La La Land was one of my most anticipated films of the year. From the moment that excellent first trailer arrived, I was hooked. First of all, I’m a huge sucker for musicals. And while I wasn’t a huge fan of director Damien Chazelle’s Whiplash, he seemed to be aiming towards evoking the nostalgia of the great Hollywood musicals of the past, with a modern spin which I was totally down with. I’ve also been a huge fan of Emma Stone’s since her brilliant star making performance in Easy A, and this seemed like the perfect project for her talents. And she had such great chemistry with Ryan Gosling in Crazy, Stupid Love so what could go wrong, right?
Since then, La La Land has gone on to become the Best Picture frontrunner. It’s racked up wins from the New York Film Critic’s Circle, the coveted People’s Choice Award from TIFF, a bunch of Critic’s Choice wins and a bunch of Golden Globe and Screen Actor’s Guild nominations. It’s been written to death about how La La Land is the perfect antidote for our flaming garbage pile of a year, because after 2016, what we need is a breezy, delightful musical.
But La La Land simply doesn’t live up to the premise or hype bestowed upon it. And while it has some charming moments, they can’t hide the flawed and flimsy plot beneath all of the glitz and nostalgia.
Last year, The Force Awakens burst onto the screen at the end of the year and kickstarted a love of Star Wars for a whole new generation, while (sort of) making up for the dreadful prequel films that still feel all too recent to longtime fans of the series. The film was, in a word, fun; it had everything that made the original trilogy so enjoyable, while not being so wrapped in nostalgia that it felt old and recycled.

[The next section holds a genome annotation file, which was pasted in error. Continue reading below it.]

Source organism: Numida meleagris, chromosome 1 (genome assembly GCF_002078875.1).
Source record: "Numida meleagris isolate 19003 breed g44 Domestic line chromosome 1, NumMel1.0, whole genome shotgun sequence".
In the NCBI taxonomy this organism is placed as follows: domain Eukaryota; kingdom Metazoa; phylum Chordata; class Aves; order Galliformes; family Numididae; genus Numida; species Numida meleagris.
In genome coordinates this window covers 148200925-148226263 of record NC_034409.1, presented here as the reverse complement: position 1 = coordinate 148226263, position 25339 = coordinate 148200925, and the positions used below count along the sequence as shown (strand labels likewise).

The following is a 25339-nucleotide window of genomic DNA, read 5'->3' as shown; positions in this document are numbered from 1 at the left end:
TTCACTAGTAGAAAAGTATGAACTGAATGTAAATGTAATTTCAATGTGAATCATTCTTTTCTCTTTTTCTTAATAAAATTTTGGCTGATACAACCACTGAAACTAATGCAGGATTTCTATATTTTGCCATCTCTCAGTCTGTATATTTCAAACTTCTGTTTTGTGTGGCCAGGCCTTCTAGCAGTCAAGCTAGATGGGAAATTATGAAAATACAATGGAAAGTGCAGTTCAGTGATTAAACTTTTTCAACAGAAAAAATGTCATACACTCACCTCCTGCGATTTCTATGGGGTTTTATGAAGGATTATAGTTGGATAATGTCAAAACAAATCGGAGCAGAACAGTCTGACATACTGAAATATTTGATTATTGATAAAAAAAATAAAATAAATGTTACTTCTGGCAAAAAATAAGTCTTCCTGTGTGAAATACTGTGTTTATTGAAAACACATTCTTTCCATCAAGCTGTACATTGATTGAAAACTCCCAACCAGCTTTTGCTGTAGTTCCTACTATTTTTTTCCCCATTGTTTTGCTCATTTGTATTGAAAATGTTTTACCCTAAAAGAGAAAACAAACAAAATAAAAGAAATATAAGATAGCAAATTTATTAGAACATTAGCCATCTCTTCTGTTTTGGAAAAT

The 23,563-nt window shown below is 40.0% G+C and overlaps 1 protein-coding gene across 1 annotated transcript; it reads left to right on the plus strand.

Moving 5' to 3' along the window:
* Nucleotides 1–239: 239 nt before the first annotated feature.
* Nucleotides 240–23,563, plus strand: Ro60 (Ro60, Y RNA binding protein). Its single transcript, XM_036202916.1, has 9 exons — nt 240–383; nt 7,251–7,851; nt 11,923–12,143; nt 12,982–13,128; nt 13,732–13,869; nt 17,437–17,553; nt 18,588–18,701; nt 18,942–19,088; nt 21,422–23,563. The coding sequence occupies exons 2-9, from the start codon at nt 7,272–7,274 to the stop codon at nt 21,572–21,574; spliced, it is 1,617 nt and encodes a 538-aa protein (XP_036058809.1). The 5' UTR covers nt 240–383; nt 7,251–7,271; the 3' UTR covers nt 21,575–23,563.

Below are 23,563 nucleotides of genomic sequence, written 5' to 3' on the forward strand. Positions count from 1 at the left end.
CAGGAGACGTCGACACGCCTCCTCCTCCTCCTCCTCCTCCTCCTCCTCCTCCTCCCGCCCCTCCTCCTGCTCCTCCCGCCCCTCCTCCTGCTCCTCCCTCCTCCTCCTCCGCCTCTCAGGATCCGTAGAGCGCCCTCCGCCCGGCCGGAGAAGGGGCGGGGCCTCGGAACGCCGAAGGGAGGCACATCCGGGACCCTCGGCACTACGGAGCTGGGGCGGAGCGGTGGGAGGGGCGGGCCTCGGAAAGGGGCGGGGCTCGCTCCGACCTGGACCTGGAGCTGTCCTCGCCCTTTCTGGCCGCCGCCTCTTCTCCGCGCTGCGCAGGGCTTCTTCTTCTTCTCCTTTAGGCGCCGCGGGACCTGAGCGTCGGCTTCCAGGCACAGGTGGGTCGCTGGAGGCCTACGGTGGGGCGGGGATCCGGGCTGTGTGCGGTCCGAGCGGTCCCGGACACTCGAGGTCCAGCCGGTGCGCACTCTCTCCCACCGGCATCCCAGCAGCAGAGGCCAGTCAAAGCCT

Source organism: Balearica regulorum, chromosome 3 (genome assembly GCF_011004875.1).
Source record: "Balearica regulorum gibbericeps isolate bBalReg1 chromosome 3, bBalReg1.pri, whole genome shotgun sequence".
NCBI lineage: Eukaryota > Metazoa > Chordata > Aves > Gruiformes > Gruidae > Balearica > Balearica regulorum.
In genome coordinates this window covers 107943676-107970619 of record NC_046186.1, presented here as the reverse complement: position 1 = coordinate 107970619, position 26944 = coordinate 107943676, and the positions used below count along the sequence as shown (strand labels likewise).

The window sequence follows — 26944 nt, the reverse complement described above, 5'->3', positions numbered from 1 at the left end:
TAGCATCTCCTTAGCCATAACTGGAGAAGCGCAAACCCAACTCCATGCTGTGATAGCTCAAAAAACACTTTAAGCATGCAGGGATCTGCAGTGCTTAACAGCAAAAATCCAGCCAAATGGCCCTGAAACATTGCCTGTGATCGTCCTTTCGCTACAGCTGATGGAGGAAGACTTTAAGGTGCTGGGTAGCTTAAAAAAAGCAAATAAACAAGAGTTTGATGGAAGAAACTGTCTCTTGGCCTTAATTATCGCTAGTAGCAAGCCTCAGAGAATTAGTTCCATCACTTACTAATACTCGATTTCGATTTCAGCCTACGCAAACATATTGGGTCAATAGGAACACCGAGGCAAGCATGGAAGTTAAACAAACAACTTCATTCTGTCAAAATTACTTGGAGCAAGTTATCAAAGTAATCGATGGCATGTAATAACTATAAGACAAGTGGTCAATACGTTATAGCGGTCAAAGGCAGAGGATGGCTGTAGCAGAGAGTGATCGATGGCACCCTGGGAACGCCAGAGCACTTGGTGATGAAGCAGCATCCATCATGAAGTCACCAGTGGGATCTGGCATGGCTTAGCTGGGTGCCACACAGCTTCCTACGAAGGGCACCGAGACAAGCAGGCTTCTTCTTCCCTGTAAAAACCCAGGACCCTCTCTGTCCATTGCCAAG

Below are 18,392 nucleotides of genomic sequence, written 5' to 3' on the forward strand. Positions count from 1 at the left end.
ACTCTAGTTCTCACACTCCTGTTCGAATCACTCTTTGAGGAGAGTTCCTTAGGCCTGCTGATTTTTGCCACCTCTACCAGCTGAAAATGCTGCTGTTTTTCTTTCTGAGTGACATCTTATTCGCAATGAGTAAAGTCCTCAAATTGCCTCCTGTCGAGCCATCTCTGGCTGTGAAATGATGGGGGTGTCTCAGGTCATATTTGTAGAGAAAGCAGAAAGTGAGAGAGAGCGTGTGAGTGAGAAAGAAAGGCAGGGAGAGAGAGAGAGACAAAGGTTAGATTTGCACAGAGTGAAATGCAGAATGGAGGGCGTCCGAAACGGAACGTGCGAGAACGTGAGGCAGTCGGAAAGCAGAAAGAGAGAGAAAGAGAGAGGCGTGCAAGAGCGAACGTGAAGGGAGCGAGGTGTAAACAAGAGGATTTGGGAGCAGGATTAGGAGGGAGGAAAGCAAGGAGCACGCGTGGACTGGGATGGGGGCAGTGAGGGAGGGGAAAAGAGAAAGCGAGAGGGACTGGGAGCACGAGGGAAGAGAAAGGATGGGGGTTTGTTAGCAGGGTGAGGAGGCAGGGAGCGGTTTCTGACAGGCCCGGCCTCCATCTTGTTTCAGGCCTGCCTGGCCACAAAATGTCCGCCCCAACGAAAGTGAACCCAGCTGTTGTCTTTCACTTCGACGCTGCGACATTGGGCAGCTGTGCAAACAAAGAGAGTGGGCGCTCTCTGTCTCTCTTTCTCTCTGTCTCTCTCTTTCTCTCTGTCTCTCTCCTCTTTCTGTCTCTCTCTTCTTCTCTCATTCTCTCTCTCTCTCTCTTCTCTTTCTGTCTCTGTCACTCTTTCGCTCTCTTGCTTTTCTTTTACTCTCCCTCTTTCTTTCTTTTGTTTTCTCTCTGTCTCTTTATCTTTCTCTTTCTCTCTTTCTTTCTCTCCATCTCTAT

We still have another year before we get a look at the next chapter in the adventures of Rey, Finn and Poe Dameron but damn it we need something to hold us over until then! Enter Rogue One, a stand-alone film that sets back the clock a bit to before the events of A New Hope and some time after Revenge of the Sith. The Empire looms large over the galaxy, the Jedi are gone and Luke Skywalker has not yet had his fateful encounter with Obi-Wan Kenobi, nor has Princess Leia been captured.
For months I’ve been hearing nonstop talk about Kenneth Lonergan’s Manchester By The Sea, which seemed to be the only film out of Sundance that could, at the time, find any coverage outside of Nate Parker’s Birth Of A Nation. As the year has gone on, Manchester has chugged along and slowly been building steam as one of the three Oscar heavyweights. It was named Best Picture by the National Board of Review, with lead actor Casey Affleck winning Best Actor honors from both the Gotham Independent Awards and New York Film Critic’s circle.